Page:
My right shoe was permanently scarred on the inside of the toe from my habit of dragging it while hopping in a circle in order to draw a marble ring. With a pocket full of colorful marbles, including at least one ‘log-roller;‘ my arsenal was complete. I was ready to compete with any takers and “Play for keeps.” This was serious business in the late 1930′s.
Not only did my shoes show evidence of my adopted profession; the knees of my trousers indicated that I was indeed someone to be reckoned with. So much so that major designers of blue jeans began to pattern their latest fashions after my well-worn pants, some half a decade later.
By the manufacturing of blue jeans with the knees already torn out, they demonstrated their appreciation of me as a trend-setter. It is unfortunate that I did not secure a patent for the worn knees.
Once the ring had been drawn and as many marbles as there were players were lined up in the center, it was time for determination of who would “shoot” first. This was accomplished by drawing a straight line, again with the toe, some, ten / 12, paces behind the ring.
The competitors lined up and ‘pitched’ their favorite shooter toward the line. When all had pitched, the player whose marble landed or rolled nearest the line was declared “first.” Next closest to the line was “second;” and so on, until everyone was qualified in their starting position.
With all of these preparations concluded, each player, in turn, dropped onto his knees just outside the ring; and with his shooting marble curled in one hand, flicked the ‘shooter’ toward the marbles in the center.
Any marbles which one succeeded in knocking from the ring became the permanent property of that player.
Very few girls engaged in this sport, primarily because dresses were not suitable attire for the game; but perhaps the major reason; was that they frowned upon any sport that was being played ‘for keeps.’ In this era, the fine art of playing marbles was considered “a man’s game;” period.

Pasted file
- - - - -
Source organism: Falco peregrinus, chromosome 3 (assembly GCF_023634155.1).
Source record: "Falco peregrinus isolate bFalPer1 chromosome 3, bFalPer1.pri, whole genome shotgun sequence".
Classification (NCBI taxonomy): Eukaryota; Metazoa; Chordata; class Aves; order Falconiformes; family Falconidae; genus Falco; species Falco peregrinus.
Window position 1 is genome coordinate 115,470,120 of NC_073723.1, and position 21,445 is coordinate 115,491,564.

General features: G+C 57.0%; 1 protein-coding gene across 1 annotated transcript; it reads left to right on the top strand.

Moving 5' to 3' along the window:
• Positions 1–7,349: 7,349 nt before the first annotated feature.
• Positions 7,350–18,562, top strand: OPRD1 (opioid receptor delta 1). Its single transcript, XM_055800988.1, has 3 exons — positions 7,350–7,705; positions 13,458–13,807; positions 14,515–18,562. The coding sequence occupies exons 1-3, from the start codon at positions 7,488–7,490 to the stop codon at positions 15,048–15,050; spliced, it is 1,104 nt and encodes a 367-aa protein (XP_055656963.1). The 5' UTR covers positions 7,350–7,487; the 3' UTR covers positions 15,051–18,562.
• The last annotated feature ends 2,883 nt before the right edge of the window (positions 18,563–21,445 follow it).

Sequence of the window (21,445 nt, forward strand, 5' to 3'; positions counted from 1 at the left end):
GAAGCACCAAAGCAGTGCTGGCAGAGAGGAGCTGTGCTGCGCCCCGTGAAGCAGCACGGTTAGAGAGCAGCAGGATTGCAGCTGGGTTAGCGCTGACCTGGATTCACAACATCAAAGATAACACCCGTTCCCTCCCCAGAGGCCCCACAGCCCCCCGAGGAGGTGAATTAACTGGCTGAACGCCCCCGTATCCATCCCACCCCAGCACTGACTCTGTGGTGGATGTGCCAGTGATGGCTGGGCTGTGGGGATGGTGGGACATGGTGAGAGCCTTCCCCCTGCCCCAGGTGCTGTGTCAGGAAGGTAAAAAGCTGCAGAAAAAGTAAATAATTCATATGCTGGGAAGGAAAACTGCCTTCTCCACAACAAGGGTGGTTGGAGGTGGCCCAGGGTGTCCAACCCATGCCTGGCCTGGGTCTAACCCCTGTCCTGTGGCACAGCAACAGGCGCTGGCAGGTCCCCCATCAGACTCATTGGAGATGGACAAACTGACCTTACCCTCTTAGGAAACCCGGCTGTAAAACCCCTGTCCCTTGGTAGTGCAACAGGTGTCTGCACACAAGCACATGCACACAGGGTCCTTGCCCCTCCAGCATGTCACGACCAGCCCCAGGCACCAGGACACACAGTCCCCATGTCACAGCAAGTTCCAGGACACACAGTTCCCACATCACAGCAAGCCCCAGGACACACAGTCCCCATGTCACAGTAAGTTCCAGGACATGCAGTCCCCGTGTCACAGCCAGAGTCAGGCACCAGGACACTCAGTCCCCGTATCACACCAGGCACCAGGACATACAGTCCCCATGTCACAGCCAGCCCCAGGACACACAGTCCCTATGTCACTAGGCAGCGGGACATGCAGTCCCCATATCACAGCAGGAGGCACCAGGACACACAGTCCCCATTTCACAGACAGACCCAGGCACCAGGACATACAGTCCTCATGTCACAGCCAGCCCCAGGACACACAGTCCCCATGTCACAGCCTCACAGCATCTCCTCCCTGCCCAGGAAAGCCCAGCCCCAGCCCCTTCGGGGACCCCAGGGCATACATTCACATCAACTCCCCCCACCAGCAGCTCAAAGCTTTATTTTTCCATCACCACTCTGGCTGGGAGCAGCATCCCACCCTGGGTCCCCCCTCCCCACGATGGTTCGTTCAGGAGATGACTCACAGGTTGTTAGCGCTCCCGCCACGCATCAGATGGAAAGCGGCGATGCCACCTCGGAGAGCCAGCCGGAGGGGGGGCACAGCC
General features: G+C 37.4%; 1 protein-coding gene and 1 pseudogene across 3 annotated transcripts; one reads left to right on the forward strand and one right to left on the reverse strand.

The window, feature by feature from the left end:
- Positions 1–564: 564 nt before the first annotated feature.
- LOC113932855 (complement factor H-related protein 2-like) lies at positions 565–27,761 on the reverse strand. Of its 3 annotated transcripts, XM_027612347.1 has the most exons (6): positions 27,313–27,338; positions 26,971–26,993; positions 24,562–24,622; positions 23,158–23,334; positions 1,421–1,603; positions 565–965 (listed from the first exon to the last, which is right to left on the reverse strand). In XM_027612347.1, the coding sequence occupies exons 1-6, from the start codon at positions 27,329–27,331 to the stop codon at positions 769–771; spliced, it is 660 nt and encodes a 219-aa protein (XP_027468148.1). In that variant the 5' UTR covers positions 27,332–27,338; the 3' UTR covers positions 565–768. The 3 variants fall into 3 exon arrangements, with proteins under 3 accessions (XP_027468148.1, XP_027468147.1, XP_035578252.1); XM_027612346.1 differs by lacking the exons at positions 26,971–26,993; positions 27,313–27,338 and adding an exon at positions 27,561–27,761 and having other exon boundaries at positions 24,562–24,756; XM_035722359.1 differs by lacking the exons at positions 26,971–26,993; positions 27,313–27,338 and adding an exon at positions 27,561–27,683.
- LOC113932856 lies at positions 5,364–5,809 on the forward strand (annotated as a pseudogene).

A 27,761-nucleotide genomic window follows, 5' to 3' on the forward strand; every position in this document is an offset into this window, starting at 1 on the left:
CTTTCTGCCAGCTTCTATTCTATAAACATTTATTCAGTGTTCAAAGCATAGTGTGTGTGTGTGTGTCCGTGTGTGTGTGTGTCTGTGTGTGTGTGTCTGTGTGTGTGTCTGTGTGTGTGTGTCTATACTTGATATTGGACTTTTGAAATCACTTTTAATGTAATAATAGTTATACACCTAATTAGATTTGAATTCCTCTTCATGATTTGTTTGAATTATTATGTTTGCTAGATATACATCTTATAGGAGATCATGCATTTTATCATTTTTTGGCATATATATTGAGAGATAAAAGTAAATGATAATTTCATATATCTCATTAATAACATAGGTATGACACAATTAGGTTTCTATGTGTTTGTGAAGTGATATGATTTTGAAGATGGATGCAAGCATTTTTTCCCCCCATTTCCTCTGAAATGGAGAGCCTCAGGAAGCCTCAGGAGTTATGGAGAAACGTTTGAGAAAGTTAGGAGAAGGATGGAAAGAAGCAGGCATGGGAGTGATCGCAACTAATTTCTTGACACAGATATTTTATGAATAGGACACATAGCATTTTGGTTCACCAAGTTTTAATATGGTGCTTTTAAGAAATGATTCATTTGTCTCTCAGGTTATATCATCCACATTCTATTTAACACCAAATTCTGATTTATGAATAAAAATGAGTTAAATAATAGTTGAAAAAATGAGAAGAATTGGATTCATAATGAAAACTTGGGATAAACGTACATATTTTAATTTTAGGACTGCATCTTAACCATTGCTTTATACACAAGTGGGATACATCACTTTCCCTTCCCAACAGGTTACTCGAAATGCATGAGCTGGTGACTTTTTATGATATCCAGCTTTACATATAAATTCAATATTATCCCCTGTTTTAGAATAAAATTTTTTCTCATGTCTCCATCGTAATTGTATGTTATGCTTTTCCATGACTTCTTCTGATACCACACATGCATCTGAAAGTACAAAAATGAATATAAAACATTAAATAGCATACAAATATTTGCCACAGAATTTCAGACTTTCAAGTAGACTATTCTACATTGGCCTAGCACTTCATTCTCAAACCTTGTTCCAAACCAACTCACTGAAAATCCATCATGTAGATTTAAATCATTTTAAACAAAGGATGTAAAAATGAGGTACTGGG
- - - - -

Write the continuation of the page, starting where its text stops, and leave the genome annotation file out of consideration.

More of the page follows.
Altercations were more or less expected during the course of this competition simply because someone was bound to be accused of ‘fudging,’ ’round-ups,’ ‘tater hills,’ or scores of other, so-called, illegal techniques that would give them an unfair advantage.
Since no player wished to lose all of his marbles, there were times when some unscrupulous competitor would attempt to slip a “pee-dab” into the ring. This was nothing more than clay, softened with ‘water,’ ‘spit,’ or other liquids (?). It was then rolled into the size and shape of a marble and allowed to dry in the sun.
If, by chance, an unscrupulous competitor had been discovered entering a ‘pee-dab,’ the next “shooter” was sure to sort through his pocket full of marbles until he found his dreaded “steel.“
This “ammunition” was a Steel Ball-Bearing, that was slightly larger than the rest of his marbles. When a ‘pee-dab,’ was struck with sufficient force by the ‘Steel;’ it was certain to disintegrate. As a general rule, anyone who substituted the ‘pee-dab’ was banned from competition because, as I mentioned earlier, this was serious business.
I have not played the game for something like seventy years, but I believe that I could still shoot with the best of them. However, there are several reasons why the sport of playing marbles will remain a part of my past.
Number #1: I seriously doubt that I could whistle up enough people with sufficient knowledge of the game to serve as competent opponents.
Number #2: my clothing will not bear the strain.
Number # 3: (and the most important reason), is the fact that; if I were able to hunker down in the correct position for a serious game; it would require several people and quite possibly a chain hoist to, “help me get back on my feet.”
A pocket full of marbles in a pair of overalls with holes in the knees was worn much as a “BADGE OF HONOR,” in those ‘olden-days.’ Dj.